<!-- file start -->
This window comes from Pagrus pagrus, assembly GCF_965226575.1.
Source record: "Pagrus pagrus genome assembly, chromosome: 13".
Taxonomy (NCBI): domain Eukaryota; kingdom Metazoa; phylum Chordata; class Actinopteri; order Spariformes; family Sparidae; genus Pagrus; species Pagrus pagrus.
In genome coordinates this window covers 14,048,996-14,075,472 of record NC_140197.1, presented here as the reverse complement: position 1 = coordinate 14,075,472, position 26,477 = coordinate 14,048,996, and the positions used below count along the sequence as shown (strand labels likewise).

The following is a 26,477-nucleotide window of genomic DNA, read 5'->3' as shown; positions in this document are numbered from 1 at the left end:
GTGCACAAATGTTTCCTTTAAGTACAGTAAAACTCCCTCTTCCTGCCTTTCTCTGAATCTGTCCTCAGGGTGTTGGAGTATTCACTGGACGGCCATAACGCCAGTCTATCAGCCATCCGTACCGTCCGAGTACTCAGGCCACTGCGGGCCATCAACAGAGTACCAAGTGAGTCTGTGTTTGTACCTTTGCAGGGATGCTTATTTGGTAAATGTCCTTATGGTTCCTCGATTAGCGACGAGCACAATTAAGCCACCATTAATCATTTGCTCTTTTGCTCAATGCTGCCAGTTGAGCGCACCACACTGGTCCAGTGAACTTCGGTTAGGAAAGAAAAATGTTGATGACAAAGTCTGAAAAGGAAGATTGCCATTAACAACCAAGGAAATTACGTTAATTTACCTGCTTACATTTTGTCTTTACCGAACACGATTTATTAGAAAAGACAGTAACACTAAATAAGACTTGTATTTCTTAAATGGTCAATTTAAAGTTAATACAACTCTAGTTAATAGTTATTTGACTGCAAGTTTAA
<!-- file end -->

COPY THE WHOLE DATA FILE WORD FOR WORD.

This window comes from Pagrus pagrus, assembly GCF_965226575.1.
Source record: "Pagrus pagrus genome assembly, chromosome: 13".
Taxonomy (NCBI): domain Eukaryota; kingdom Metazoa; phylum Chordata; class Actinopteri; order Spariformes; family Sparidae; genus Pagrus; species Pagrus pagrus.
In genome coordinates this window covers 14,048,996-14,075,472 of record NC_140197.1, presented here as the reverse complement: position 1 = coordinate 14,075,472, position 26,477 = coordinate 14,048,996, and the positions used below count along the sequence as shown (strand labels likewise).

The following is a 26,477-nucleotide window of genomic DNA, read 5'->3' as shown; positions in this document are numbered from 1 at the left end:
GTGCACAAATGTTTCCTTTAAGTACAGTAAAACTCCCTCTTCCTGCCTTTCTCTGAATCTGTCCTCAGGGTGTTGGAGTATTCACTGGACGGCCATAACGCCAGTCTATCAGCCATCCGTACCGTCCGAGTACTCAGGCCACTGCGGGCCATCAACAGAGTACCAAGTGAGTCTGTGTTTGTACCTTTGCAGGGATGCTTATTTGGTAAATGTCCTTATGGTTCCTCGATTAGCGACGAGCACAATTAAGCCACCATTAATCATTTGCTCTTTTGCTCAATGCTGCCAGTTGAGCGCACCACACTGGTCCAGTGAACTTCGGTTAGGAAAGAAAAATGTTGATGACAAAGTCTGAAAAGGAAGATTGCCATTAACAACCAAGGAAATTACGTTAATTTACCTGCTTACATTTTGTCTTTACCGAACACGATTTATTAGAAAAGACAGTAACACTAAATAAGACTTGTATTTCTTAAATGGTCAATTTAAAGTTAATACAACTCTAGTTAATAGTTATTTGACTGCAAGTTTAA